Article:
Anyway, while I am excited about this next tidbit of news I have to share, much of the rest of this post is going to be about superannuation, so I’m ready for a few of you to fall asleep or move on to another blog about now! This week my husband received his pension plan information for the last financial year, and between his monthly employer contributions, a small rollover amount from a previous job and the investment’s growth, the total value climbed by nearly $20,000! His account is still not huge, but it is looking a lot more respectable than it did this time last year. I added the new value to the month of December in our Net Worth chart (I keep my own record on NetworthIQ) and the huge jump dwarfs every other hard-earned gain in 2007 – even the month where a $4000 lump sum helped us cut our credit card debt to almost nil.

The best part about this is that it has made my husband excited about the benefits of such plans and he now wants to contribute $100 a week from his salary towards maxing out his pension plan. Given that he is a little older than me, this is not a bad idea and is one I would fully support, even if it affects the financial goals for 2008 that I set out in my last post. There are a few reasons why I think this is a good idea. One is that I will definitely encourage any interest in money management that he develops. I love that he is very happy for me to plan our money each month and I know he thinks I do a great job, but sometimes I want him to get more involved. The fact that he actually wants to put money away is a great step forward for him. Secondarily, under salary sacrifice arrangements he can make at work, he can put some money into his pension plan before tax, so we wouldn’t actually lose the whole $100 in net salary  – it would probably be more like a $60 drop in what actually enters our accounts. I have warned him not to expect such a great result next year – the world economy is a bit shaky and I don’t really know which way the markets are going to go in 2008 – but I figure that it never hurts to put money away.

One advantage of the mandatory pension plan system in Australia is that it is a real opportunity for young people to see compound interest at work. My super is not huge because I have taken nearly seven years off full-time work to study. But I started working casually at 16, and my pension plan has been accruing since then. In the first few years, it wasn’t much to be impressed about. I think some years the fees actually outweighed the growth and I went backwards!  But last financial year the total of my pension plan was about $25,000. Not bad for a full-time student – it even outweighs my student debt (which is interest-free). Though the last few years probably aren’t typical because the growth has been impressive, I love opening my yearly update and finding that my plan has risen by several thousand dollars. It makes me think about what I could do with shares or a managed fund. Then I remember that I still have to focus on getting rid of my consumer debt first. Given how well the markets have gone in the past few years, the opportunity cost of servicing all that debt has been great, I’m sure. Yet, in some ways I think my focus on repaying debt has taught me something important pretty early in life. I never want to do this debt repayment thing again. I want to live within my means as much as possible, and focus on living well, not living hell!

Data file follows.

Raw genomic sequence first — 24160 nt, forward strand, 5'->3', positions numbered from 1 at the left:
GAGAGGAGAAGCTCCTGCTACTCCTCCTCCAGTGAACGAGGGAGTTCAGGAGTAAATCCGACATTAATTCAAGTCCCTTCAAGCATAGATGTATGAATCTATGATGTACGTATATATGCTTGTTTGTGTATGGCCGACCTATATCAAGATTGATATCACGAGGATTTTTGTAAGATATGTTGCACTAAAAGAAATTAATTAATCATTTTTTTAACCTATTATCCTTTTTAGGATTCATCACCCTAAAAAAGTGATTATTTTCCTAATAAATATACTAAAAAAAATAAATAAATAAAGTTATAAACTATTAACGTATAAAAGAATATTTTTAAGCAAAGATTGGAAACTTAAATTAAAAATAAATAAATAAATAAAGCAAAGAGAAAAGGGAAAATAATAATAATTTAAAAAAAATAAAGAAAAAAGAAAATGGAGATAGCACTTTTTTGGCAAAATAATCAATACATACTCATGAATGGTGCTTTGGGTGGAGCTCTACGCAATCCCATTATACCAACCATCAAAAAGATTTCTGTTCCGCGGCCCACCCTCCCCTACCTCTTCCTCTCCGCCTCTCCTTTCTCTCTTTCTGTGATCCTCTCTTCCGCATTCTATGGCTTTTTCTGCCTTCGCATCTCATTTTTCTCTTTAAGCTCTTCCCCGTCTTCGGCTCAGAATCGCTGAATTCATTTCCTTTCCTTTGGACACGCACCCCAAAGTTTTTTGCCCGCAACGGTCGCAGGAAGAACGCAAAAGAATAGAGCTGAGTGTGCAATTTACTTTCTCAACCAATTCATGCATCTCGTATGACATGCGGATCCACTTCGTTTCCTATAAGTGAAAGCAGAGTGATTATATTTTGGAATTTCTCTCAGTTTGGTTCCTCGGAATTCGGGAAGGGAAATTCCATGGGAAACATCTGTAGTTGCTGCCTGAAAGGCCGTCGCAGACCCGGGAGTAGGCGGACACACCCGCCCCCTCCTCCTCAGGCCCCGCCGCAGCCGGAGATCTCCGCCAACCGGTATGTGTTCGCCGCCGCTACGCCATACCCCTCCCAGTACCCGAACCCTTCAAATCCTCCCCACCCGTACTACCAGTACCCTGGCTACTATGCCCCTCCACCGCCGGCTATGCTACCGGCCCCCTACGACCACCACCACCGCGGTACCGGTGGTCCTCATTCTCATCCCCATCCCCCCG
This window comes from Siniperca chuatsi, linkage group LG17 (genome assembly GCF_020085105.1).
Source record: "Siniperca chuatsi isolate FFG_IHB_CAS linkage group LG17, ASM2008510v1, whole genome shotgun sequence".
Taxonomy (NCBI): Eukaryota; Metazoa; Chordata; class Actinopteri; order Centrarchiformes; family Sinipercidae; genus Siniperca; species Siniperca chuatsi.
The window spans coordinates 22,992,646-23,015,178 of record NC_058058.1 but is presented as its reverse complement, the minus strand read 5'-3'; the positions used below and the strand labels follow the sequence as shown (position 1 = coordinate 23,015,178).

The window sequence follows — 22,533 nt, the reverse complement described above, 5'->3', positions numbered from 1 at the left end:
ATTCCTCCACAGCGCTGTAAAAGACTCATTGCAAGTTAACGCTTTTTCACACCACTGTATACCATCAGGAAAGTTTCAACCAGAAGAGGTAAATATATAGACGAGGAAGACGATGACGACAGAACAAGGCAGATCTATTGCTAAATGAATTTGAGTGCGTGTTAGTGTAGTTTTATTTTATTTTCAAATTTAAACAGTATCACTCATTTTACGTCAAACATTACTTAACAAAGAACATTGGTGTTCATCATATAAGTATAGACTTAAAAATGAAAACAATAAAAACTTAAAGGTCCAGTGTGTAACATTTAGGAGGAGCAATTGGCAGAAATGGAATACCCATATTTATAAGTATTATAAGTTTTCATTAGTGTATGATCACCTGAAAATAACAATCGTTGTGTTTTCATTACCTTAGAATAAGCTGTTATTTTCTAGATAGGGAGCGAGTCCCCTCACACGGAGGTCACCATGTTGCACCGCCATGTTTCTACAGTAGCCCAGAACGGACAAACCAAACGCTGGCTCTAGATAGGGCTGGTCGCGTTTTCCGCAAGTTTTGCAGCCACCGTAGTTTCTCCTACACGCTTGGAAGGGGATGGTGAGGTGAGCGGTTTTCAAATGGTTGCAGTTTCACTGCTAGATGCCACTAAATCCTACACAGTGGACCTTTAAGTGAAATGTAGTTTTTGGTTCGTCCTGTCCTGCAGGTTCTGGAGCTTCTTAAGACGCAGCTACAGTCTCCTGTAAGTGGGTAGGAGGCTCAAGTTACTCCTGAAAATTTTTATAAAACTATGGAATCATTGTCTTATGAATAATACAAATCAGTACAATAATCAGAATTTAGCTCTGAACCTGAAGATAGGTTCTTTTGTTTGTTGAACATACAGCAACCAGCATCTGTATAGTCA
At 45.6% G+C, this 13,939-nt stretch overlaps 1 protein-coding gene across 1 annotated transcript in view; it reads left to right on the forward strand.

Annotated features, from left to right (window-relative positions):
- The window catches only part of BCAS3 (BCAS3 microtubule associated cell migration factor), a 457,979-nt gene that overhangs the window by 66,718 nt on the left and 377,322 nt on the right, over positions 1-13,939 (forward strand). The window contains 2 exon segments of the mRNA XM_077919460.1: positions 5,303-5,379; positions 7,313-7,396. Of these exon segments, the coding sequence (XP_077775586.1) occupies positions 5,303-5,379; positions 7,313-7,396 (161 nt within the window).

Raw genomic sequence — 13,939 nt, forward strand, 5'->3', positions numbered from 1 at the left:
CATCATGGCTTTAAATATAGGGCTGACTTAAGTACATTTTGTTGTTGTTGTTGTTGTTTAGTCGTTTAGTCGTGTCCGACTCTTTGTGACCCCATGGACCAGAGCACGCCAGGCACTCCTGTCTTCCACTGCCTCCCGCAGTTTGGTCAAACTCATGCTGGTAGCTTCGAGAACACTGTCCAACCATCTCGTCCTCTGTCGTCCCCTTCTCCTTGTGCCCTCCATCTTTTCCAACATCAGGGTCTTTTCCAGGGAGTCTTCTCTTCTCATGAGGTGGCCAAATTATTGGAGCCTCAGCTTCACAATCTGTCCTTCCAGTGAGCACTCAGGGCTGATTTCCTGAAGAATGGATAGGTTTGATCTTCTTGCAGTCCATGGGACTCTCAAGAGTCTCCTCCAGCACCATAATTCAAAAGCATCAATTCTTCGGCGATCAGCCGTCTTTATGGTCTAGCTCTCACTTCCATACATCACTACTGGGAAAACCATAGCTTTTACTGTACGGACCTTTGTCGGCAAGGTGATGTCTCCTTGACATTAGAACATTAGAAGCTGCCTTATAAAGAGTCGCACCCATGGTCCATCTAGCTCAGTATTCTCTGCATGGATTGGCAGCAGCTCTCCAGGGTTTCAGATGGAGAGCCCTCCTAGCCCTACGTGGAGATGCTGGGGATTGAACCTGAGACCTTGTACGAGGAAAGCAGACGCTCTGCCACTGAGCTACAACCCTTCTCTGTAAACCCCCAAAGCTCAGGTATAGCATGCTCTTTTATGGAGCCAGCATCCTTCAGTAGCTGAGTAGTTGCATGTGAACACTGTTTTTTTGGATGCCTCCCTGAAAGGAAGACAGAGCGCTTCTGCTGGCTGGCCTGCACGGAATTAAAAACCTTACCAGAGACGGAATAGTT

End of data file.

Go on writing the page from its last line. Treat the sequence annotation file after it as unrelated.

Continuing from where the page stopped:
Anyway, I now have to re-enter the fray at the stores. Wish me luck!

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Financial goals for 2008

I’ve been thinking about making a list of my financial goals for 2008 – it seemed like a pretty boring list that any regular reader could probably recite verbatim (yeah I know, I need to vary my themes a little).

1)      Save for a home deposit

2)      Pay off my car

Well, to do both of these in the coming year is a pretty big goal. We still owe nearly $12,000 on the car and we’ll need at least $15,000 for the home deposit. I usually make less than $15,000 a year (in a good year) so this is looking like a BIG challenge.

Added to that, we have a couple of other goals. I’m going to list these here, so that I’ve committed to them.

 

WHAT: Fund a joint party

 

COST: $2000

 

WHY: We both have significant birthdays this year and plan to celebrate.  We were initially planning to hire a hall and make a big event of this, but instead we have decided to do something at home. Since we have a huge garden (and we know a lot of smokers who would be outside all night anyway!) this is probably a better idea for us and will save a lot of the expense. I think this budget is way over what we will spend, but if I start high I can always reduce it down.

 

HOW: This is going to take about $100 a week in savings to achieve, starting from the New Year until almost mid-year. In a future post, I’ll explain my costs breakdown and ways I can save.

WHAT: Travel interstate to visit a friend and her baby in August/September

COST: At least $2000